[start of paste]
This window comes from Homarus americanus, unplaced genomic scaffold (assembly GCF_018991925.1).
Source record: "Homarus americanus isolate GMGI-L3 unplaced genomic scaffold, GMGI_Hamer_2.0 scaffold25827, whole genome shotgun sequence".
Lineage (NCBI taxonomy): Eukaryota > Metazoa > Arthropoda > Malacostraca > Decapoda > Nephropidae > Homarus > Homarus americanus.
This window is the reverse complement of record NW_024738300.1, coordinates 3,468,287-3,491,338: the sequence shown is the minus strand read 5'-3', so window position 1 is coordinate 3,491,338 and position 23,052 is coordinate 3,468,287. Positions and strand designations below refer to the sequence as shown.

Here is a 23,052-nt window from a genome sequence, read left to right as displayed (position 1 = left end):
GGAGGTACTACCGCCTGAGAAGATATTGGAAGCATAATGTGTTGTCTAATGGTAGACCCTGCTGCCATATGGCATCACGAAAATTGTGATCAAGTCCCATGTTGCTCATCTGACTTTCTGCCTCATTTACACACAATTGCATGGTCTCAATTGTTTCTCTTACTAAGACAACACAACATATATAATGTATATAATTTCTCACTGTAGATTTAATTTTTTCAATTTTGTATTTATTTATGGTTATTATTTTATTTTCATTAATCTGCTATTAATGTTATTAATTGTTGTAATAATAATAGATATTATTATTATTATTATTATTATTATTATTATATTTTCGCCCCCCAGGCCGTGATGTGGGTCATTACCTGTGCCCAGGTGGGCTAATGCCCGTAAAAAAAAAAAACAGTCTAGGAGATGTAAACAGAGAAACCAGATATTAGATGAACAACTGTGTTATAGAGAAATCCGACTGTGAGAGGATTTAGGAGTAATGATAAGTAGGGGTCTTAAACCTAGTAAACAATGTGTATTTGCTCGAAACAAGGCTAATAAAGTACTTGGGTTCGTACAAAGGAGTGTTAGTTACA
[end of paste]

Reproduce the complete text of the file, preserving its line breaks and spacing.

This window comes from Homarus americanus, unplaced genomic scaffold (assembly GCF_018991925.1).
Source record: "Homarus americanus isolate GMGI-L3 unplaced genomic scaffold, GMGI_Hamer_2.0 scaffold25827, whole genome shotgun sequence".
Lineage (NCBI taxonomy): Eukaryota > Metazoa > Arthropoda > Malacostraca > Decapoda > Nephropidae > Homarus > Homarus americanus.
This window is the reverse complement of record NW_024738300.1, coordinates 3,468,287-3,491,338: the sequence shown is the minus strand read 5'-3', so window position 1 is coordinate 3,491,338 and position 23,052 is coordinate 3,468,287. Positions and strand designations below refer to the sequence as shown.

Here is a 23,052-nt window from a genome sequence, read left to right as displayed (position 1 = left end):
GGAGGTACTACCGCCTGAGAAGATATTGGAAGCATAATGTGTTGTCTAATGGTAGACCCTGCTGCCATATGGCATCACGAAAATTGTGATCAAGTCCCATGTTGCTCATCTGACTTTCTGCCTCATTTACACACAATTGCATGGTCTCAATTGTTTCTCTTACTAAGACAACACAACATATATAATGTATATAATTTCTCACTGTAGATTTAATTTTTTCAATTTTGTATTTATTTATGGTTATTATTTTATTTTCATTAATCTGCTATTAATGTTATTAATTGTTGTAATAATAATAGATATTATTATTATTATTATTATTATTATTATTATATTTTCGCCCCCCAGGCCGTGATGTGGGTCATTACCTGTGCCCAGGTGGGCTAATGCCCGTAAAAAAAAAAAACAGTCTAGGAGATGTAAACAGAGAAACCAGATATTAGATGAACAACTGTGTTATAGAGAAATCCGACTGTGAGAGGATTTAGGAGTAATGATAAGTAGGGGTCTTAAACCTAGTAAACAATGTGTATTTGCTCGAAACAAGGCTAATAAAGTACTTGGGTTCGTACAAAGGAGTGTTAGTTACA